Setting Self Doubt on Fire: The doomed quest for perfection



Hi everyone! I’m back again, here to share some words of wisdom, or so I hope. Today, I have a topic for you that I’m sure many of you have struggled to deal with many times before. As you can see from the title, I’m going to be discussing the risk of looking for perfection.


When faced with the prospect of rejection, we can often find ourselves desperate to avoid any chances of this happening by aiming to create the perfect manuscript. We do this by painstakingly checking our grammar, spelling, format, style, plot etc. in the hopes to create something flawless. However, by aiming for such an unattainable goal not only can you waste too much time, you can also lose faith in your abilities. Now when you are already dealing with self-doubt the last thing any of us need is something else to make us doubt ourselves further.


So to help you understand why fighting for perfection is a doomed quest, I’ve listed five points for you to consider:


  • Stops you submitting: So many times I’ve missed story submission deadline because the story wasn’t perfect enough to submit, and every time I do this I beat myself up over the missed opportunity. Sure, there might have been a misplaced comma, but who knows the editors might have liked it enough to overlook this. Sometimes you just have to go for it, take the risk, and see what happens.
  • Makes you focus solely on the negative: To perfect your manuscript you must hunt for any mistakes or flaws, now while this isn’t a bad thing (this is why we do the editing process after all), constantly concentrating on the flaws can make you blind when it comes to the positives, and it’s the positives that matter the most.
  • You over edit: I’ve often found that my stories have been so over edited that it no longer holds the sparkle that it once had. It resembles a show home, lacking in personality rather than something that might be rough around the edges but still grabs your full attention. Edit as much as you need to, not as much as you want to.
  • Lose confidence: This links with point two, if you only see the negatives you will lose faith in your skills as a writer, and self-belief is important if you’re on this journey.
  • End up hating your story: This is another one I’ve experienced, this point links everything together, you convince yourself so much that your work needs to be perfect, so when it isn’t you will feel nothing but disappointment rather than the pride you should feel for making the time to sit and write the story.


To help you find ways to avoid the hunt for perfection, I’ve listed another five points for you to consider:


  • Focus on what’s important: As long as a story has an exciting plot and strong characters that readers care about it doesn’t matter if you put one comma in the wrong place. By producing a strong story you can be forgiven for any minor flaws.
  • Remind yourself that perfection doesn’t exist: It’s true, it doesn’t, and we spend so much time in our lives aiming to be perfect whether that is the way we look, our careers, roles in the family. However, there is no such thing, nothings perfect, if you look closely enough, you’ll see that everything has something wrong with it.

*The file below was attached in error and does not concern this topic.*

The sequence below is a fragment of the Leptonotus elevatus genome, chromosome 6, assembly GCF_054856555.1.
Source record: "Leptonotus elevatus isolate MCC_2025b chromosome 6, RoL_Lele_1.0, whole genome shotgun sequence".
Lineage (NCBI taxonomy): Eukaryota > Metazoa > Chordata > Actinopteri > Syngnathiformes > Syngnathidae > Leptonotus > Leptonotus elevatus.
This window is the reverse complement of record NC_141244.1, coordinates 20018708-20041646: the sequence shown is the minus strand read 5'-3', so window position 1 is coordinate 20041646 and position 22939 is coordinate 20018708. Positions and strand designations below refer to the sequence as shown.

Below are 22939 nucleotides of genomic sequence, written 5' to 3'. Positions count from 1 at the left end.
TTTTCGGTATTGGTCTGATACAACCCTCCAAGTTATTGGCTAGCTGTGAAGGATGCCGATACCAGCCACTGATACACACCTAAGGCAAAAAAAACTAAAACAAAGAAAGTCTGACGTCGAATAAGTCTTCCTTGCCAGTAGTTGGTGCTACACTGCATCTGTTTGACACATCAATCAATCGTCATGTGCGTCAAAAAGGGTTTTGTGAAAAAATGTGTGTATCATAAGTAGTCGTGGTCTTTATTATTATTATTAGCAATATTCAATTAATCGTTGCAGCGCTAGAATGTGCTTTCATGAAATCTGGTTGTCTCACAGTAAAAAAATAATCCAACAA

• Remember, you’re human, you will make mistakes: You will make a mistake, it happens, it doesn’t make you a rubbish writer. So instead of beating yourself up over a typo (as long as you don’t have too many), accept that all you can do is your best, and as time goes by you will get better.
  • Set a limit on how many times you edit: If you are like me, you can edit too much, which causes the issue that I mentioned above, so to defeat that you can set a limit on the amount of times you edit your story. Once you hit that limit, then you better leave the story alone and submit, and only after a certain amount of rejections, or if you get some constructive criticism, should you do another edit.
  • Get some feedback: Sometimes you can get so blinded by your quest for perfection that you can’t see the true beauty of your story, and this is where getting someone to read your story for you helps. If your chosen reader comes back saying they were gripped by your story, enjoyed it and yearned for more, then leave that delete button alone and submit that story. However, if they notice nothing but mistakes, then you need to do another edit.


That’s all I have for you today. Let us all forget about being perfect, instead focus on being the greatest writer you can be, and join me as we take another step closer to beating Mr Self Doubt.


To end this post, here is another inspirational quote:


“If you look for perfection, you’ll never be content.” ― (Leo Tolstoy, Anna Karenina)

Nicole Simms

Nicole J. Simms is a UK horror, crime and fantasy writer. However, she is open to writing in other genres.Her stories have been published in anthologies, in magazines and on websites. In 2016, she won the Nine Voices’ 50-Word Halloween Competition with her story ‘Meeting the Parents’. And, her self-published e-book The Book of Drabbles is now available to download for free.She is also the deputy leader of the Oldbury Writing Group, a West Midlands based writing group. They have published a WW2 anthology together titled From Sunrise to Sunset, and they are now working on their second anthology.Stephen King, Sharon Bolton, J. K. Rowling, R. L. Stine and Kelley Armstrong are some of her favourite authors. And, when she’s not writing, she loves to bake, paint, knit and go on nature walks.Find out more at:Website - link - link - link -

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1 Response

  1. April 30, 2020

    […] Hello Friends! Today we revisit the lovely Nicole Simms’ post on The Doomed (cue music) Quest for Perfection! (cue lightning and thunder). You can read the post here. […]

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